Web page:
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Others Like “Is this connected to that? Use a homemade electronic tester to find out if electricity can flow between two objects.”

Project Idea
thumbnail The makers of sports drinks spend tens to hundreds of millions of dollars advertising their products each year. Among the benefits often featured in these ads are the beverages' high level of electrolytes, which your body loses as you sweat. In this science project, you will compare the amount of electrolytes in a sports drink with those in orange juice to find out which has more electrolytes to replenish the ones you lose as you work out or play sports. When you are finished, you might even… Read more
Chem_p053
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Time Required Short (2-5 days)
Prerequisites None
Material Availability You will need a digital multimeter for this science fair project. See the Materials and Equipment list for more details.
Cost Average ($40 - $80)
Project Idea
thumbnail Light interacts with matter in a variety of ways—it can be absorbed, reflected, refracted (bent), and scattered. The scattering of light explains why the sky is blue, why milk is white, and why the Mississippi River is called "The Big Muddy." In this biochemistry science fair project, you will make an electronic device to measure the amount of scattered light in milk. You will also use the device to track the activity of protease (a type of enzyme) in pineapple juice, based on its ability… Read more
BioChem_p032
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Time Required Long (2-4 weeks)
Prerequisites A familiarity with basic chemistry is required. Experience with simple electronics would be helpful, but is not absolutely required. Although the procedure provides step-by-step instructions, this is a DIY (do-it-yourself) science fair project that may call for some creative problem solving on your part.
Material Availability Electronic components are required. See the Materials & Equipment list for details.
Cost Average ($50 - $100)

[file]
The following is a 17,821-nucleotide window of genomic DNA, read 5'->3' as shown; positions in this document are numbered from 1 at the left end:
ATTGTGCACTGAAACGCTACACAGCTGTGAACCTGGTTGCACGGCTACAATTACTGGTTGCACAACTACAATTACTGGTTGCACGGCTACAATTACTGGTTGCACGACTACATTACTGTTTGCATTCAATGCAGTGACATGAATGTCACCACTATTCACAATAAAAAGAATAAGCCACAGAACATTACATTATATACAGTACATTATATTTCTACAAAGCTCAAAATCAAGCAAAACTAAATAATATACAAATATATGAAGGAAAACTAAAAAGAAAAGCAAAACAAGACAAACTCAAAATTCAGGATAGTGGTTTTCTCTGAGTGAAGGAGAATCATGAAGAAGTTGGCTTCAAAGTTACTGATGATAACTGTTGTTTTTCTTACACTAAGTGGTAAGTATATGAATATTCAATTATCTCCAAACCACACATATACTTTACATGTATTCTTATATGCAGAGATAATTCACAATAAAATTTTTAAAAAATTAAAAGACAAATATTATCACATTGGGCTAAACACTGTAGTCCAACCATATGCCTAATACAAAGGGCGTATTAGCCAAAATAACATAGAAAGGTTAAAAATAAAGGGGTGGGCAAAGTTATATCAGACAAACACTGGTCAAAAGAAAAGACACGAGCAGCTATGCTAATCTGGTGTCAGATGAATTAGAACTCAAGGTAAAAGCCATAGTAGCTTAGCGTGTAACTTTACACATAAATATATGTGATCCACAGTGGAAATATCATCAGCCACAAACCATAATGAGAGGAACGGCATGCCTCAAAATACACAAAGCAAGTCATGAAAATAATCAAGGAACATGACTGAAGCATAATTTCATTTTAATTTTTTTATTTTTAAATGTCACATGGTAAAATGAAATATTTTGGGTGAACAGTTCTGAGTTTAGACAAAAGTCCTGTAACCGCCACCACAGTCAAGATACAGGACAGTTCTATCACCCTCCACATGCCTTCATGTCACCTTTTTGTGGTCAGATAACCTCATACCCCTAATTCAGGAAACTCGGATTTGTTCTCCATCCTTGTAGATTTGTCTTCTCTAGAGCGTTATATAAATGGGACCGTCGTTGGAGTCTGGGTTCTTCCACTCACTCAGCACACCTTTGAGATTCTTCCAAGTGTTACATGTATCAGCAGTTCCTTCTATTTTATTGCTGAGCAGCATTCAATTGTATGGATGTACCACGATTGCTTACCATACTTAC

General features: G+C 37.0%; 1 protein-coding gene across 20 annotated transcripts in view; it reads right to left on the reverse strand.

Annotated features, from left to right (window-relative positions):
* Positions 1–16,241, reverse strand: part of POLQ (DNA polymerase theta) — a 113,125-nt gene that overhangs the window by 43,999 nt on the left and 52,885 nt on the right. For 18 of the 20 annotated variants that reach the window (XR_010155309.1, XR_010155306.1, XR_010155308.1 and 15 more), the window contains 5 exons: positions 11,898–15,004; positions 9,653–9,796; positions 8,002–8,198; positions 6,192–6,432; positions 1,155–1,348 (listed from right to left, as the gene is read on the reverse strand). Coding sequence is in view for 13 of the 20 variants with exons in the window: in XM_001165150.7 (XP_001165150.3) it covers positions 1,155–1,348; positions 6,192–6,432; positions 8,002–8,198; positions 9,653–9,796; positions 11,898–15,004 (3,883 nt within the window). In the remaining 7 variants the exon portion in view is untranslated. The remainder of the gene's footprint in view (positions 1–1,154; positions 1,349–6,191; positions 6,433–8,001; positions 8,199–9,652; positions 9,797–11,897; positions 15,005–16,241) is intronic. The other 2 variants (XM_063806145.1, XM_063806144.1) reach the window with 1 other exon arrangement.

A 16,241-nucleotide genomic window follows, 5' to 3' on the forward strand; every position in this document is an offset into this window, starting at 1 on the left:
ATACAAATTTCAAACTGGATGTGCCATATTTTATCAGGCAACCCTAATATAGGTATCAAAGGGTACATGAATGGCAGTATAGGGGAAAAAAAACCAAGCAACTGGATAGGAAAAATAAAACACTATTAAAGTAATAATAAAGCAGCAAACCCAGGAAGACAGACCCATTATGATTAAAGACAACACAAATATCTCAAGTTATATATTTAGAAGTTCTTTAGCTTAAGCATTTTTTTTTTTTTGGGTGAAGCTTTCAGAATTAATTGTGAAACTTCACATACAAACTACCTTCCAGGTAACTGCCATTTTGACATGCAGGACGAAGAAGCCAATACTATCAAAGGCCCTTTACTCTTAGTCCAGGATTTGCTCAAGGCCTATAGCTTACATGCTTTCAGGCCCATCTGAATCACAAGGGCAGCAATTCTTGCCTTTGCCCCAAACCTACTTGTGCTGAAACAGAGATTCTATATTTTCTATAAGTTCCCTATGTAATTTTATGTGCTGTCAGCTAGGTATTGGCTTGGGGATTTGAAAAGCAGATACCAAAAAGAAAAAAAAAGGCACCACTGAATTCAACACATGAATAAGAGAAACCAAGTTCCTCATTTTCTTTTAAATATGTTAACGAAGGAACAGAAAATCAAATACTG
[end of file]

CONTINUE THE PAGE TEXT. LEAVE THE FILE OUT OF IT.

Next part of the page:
Safety Use caution when working with laser pointers. Wear safety goggles when using the drill.
Project Idea
thumbnail While you are probably quite familiar with battery-powered flashlights and watches, did you know there are motion-powered electronic devices—including some flashlights and watches—that can seemingly run forever without needing new batteries? The secret involves using magnets that generate electricity when they move around near a metal wire. In this science project, you will build your own simple motion-powered electrical generator that can power a series of tiny lights. Read more
Energy_p009
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Time Required Average (6-10 days)
Prerequisites None
Material Availability This science project requires some specialty electronic components. A kit is available from the [# Link Name="Energy_p009.16" Value="HtmlAnchor" #]. The Time Required estimate includes time for gathering specialty materials. The actual project only takes 1 day.
Cost Average ($40 - $80)
Safety

Neodymium magnets are very strong and can pinch your fingers when they come together. You should keep them away from pets and small children because they can cause serious harm if ingested. As with any magnet, you should keep them away from computers, cell phones, and credit cards.

Adult supervision is required when using a hobby knife.

Project Idea